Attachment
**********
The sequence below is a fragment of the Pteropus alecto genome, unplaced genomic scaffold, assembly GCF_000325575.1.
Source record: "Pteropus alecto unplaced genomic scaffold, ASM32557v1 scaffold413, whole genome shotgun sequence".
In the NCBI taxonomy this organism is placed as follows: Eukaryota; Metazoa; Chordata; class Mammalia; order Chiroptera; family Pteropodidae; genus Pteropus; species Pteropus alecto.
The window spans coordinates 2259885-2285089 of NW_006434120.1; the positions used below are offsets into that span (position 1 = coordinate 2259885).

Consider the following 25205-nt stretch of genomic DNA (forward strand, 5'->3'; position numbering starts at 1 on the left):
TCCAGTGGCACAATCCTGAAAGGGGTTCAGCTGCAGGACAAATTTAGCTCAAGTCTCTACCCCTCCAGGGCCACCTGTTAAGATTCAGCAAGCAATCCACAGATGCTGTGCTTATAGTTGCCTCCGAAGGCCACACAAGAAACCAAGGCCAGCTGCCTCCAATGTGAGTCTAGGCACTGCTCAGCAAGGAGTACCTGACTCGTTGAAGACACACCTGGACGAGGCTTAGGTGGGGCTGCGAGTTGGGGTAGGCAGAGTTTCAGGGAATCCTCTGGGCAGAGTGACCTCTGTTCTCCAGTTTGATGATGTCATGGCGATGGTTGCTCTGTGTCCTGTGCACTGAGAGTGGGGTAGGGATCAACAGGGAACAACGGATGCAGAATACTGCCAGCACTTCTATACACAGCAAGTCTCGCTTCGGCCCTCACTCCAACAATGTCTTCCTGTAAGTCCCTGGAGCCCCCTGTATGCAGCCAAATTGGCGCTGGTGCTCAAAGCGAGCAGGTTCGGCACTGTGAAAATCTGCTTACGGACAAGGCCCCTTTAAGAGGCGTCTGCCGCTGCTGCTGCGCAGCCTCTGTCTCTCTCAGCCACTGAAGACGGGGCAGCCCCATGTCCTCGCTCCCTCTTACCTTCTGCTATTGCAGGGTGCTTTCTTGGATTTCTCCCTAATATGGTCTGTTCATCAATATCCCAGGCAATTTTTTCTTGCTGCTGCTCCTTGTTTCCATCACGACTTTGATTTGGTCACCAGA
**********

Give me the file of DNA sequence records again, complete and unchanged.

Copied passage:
The sequence below is a fragment of the Pteropus alecto genome, unplaced genomic scaffold, assembly GCF_000325575.1.
Source record: "Pteropus alecto unplaced genomic scaffold, ASM32557v1 scaffold413, whole genome shotgun sequence".
In the NCBI taxonomy this organism is placed as follows: Eukaryota; Metazoa; Chordata; class Mammalia; order Chiroptera; family Pteropodidae; genus Pteropus; species Pteropus alecto.
The window spans coordinates 2259885-2285089 of NW_006434120.1; the positions used below are offsets into that span (position 1 = coordinate 2259885).

Consider the following 25205-nt stretch of genomic DNA (forward strand, 5'->3'; position numbering starts at 1 on the left):
TCCAGTGGCACAATCCTGAAAGGGGTTCAGCTGCAGGACAAATTTAGCTCAAGTCTCTACCCCTCCAGGGCCACCTGTTAAGATTCAGCAAGCAATCCACAGATGCTGTGCTTATAGTTGCCTCCGAAGGCCACACAAGAAACCAAGGCCAGCTGCCTCCAATGTGAGTCTAGGCACTGCTCAGCAAGGAGTACCTGACTCGTTGAAGACACACCTGGACGAGGCTTAGGTGGGGCTGCGAGTTGGGGTAGGCAGAGTTTCAGGGAATCCTCTGGGCAGAGTGACCTCTGTTCTCCAGTTTGATGATGTCATGGCGATGGTTGCTCTGTGTCCTGTGCACTGAGAGTGGGGTAGGGATCAACAGGGAACAACGGATGCAGAATACTGCCAGCACTTCTATACACAGCAAGTCTCGCTTCGGCCCTCACTCCAACAATGTCTTCCTGTAAGTCCCTGGAGCCCCCTGTATGCAGCCAAATTGGCGCTGGTGCTCAAAGCGAGCAGGTTCGGCACTGTGAAAATCTGCTTACGGACAAGGCCCCTTTAAGAGGCGTCTGCCGCTGCTGCTGCGCAGCCTCTGTCTCTCTCAGCCACTGAAGACGGGGCAGCCCCATGTCCTCGCTCCCTCTTACCTTCTGCTATTGCAGGGTGCTTTCTTGGATTTCTCCCTAATATGGTCTGTTCATCAATATCCCAGGCAATTTTTTCTTGCTGCTGCTCCTTGTTTCCATCACGACTTTGATTTGGTCACCAGA